If you are looking to change full-time jobs, chances are you are going to have a job interview scheduled during normal working hours. This can sometimes be an uncomfortable situation because while you go out to these job interviews you are going to be lying to your current employer. It’s not a straight lie to their face, but it will be a lie of omission. Everyone has to do it at some point if they are trying to find a new job because the first rule of switching your current job is that you don’t let your boss know until you have signed the contract and shaken hands with your new employer.
Why should you not tell your employer? Because while some might be understanding of the situation and a few might even be willing to help you out, there will be others that will want to get rid of you earlier than you planned, if not on the spot. I had a friend who had recently gotten a position with a company and a month in he was offered a job interview at a much more prestigious company, which he was obviously very keen to accept. He told his boss that if all were to go well he would be leaving the company, and he did so very courteously and professionally. His boss, in response, told him to clear his desk and leave immediately.
Luckily my friend got the other job, but had he not he would have been unemployed, and within months would have had to move back in with his parents. His boss told him that he didn’t want to waste time training someone who might be gone before the training was finished, and would rather hire a sure thing instead. While that may seem reasonable, just remember that a company would fire you with little to no notice if it benefited them. It’s a dog-eat-dog world out there and you need to look out for yourself because no one else will, and that’s a cold hard fact.
Now that I’ve hopefully somewhat soothed those guilty consciences some of you had, it’s time to go about planning how you are going to go on this Wednesday lunch job interview. If you have paid days off to blow then you can stop reading here because just use one of those, I’m sure you’ll agree it’s worth it. If you don’t, then you have one of two reasonable options to get that time off.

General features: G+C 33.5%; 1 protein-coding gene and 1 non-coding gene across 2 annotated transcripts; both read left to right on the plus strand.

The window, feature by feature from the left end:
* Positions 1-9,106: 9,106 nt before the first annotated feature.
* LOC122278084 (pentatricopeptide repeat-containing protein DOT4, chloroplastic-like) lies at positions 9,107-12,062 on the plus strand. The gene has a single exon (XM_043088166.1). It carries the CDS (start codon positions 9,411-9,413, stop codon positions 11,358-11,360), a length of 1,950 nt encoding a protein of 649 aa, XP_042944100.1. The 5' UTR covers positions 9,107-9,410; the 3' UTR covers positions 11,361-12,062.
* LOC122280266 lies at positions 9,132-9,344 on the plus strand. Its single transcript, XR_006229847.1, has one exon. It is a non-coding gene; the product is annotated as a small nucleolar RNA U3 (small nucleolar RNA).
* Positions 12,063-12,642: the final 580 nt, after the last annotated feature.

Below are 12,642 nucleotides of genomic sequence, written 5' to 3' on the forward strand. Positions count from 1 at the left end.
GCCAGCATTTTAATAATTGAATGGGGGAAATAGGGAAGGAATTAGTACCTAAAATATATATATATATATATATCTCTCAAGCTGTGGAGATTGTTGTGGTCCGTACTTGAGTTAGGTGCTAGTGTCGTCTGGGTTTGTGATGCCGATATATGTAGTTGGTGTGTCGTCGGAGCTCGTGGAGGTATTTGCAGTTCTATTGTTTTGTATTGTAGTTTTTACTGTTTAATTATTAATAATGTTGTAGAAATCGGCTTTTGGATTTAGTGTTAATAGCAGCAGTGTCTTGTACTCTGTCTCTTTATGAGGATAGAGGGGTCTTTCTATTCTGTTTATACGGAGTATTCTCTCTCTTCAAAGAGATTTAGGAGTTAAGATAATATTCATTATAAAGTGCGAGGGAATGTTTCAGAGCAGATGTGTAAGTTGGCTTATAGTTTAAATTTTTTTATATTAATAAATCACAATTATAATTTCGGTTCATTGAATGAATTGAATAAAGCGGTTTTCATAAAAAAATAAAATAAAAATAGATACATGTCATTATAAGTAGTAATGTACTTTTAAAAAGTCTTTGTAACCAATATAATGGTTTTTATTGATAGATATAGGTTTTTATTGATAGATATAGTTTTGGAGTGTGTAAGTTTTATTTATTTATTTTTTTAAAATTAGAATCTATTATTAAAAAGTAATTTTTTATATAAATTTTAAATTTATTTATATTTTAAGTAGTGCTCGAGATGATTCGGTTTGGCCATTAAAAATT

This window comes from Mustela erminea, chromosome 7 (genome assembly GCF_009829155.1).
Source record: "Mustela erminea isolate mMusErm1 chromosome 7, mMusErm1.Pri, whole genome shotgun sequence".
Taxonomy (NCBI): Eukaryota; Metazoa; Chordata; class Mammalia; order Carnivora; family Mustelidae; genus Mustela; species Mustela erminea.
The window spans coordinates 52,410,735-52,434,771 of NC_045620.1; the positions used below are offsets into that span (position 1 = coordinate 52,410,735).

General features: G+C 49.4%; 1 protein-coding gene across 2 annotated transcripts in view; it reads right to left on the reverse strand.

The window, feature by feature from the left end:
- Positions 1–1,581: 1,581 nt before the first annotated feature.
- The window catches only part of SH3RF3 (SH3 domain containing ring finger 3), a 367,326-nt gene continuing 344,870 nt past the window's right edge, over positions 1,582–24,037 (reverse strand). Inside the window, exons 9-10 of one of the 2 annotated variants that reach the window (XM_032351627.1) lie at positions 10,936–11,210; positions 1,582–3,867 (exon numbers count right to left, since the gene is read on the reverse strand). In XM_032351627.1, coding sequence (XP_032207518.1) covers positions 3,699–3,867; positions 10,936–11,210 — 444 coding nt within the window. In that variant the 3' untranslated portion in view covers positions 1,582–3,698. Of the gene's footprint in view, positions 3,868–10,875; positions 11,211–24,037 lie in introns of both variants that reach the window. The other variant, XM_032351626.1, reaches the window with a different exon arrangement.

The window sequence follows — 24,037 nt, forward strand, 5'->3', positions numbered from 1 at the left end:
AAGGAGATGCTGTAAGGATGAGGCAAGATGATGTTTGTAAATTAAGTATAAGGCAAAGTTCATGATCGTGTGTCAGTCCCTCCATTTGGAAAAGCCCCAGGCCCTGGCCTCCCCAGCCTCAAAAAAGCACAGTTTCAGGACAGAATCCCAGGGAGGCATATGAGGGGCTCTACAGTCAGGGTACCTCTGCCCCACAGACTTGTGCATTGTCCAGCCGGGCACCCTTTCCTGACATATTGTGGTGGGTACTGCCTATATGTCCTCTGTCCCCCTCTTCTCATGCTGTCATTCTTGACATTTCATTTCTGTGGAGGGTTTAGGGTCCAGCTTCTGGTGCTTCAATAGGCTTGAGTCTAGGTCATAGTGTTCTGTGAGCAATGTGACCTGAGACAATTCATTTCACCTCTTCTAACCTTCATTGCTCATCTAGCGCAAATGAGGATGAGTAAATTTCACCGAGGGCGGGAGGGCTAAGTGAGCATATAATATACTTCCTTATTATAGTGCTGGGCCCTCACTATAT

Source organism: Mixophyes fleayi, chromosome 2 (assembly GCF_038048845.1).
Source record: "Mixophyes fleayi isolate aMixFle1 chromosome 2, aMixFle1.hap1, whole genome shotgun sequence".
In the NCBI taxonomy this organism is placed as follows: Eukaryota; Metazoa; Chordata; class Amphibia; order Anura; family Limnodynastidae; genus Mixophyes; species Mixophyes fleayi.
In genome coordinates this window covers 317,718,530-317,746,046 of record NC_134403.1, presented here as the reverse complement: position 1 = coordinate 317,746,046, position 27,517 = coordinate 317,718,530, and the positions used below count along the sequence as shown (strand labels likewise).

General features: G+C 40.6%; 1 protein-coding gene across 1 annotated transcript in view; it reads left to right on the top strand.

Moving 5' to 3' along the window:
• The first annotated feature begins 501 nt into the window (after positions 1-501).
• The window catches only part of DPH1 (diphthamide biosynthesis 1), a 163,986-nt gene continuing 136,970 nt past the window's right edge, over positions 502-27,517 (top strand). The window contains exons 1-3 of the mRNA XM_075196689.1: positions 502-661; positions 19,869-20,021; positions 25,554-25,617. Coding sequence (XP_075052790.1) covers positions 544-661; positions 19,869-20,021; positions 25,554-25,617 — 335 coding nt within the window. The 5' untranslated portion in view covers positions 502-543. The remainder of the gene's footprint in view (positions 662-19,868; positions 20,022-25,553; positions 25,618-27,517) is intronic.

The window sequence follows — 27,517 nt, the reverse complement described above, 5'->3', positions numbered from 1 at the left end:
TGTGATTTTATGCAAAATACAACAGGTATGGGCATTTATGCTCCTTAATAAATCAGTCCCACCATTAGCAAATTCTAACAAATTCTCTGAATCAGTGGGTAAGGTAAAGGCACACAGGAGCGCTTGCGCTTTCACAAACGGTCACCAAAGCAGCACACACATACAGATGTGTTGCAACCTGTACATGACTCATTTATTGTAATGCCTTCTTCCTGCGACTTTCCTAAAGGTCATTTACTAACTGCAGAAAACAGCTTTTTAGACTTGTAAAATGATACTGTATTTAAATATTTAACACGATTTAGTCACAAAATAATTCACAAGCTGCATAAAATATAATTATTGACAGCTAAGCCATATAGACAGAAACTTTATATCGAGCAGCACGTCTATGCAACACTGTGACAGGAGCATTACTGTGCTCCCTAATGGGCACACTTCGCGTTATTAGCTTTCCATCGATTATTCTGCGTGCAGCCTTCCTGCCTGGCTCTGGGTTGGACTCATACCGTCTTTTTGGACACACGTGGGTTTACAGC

Either you can be unprofessional and call in sick on the morning of the job interview, or you can be respectful and do the professional thing by going to your boss a few days in advance and notifying them that you will be taking a personal day on the day of the interview. You do not need to divulge to your boss what you will be doing with your time off, simply say ‘I need to take some time off on XXXXXX for personal reasons.’ Tell them it is unavoidable and you apologize for any inconvenience it may cause. That’s the professional way to go about it. However, there may be circumstances where you only have a day’s notice and have no chance to notify your boss that you will be taking time off. In this case, you have no choice but to go the unprofessional way. It’s unfortunate, but there you have it. If you don’t feel right lying about being sick then simply shoot your boss an email saying you will be taking time off for personal reasons.
It’s important that you make sure going to this interview does not get in the way of your work relationship, but you also have to be sure you do not skip the interview because of your work. You need to take this interview because clearly something isn’t working where you are now and it might change your life. Just follow my recommendations and you should get by with flying colors.
How do you go about interviewing for other jobs while you are employed? Share with us in the comments section below!
IMAGE: Courtesy of Flickr by Rochelle, just rochelle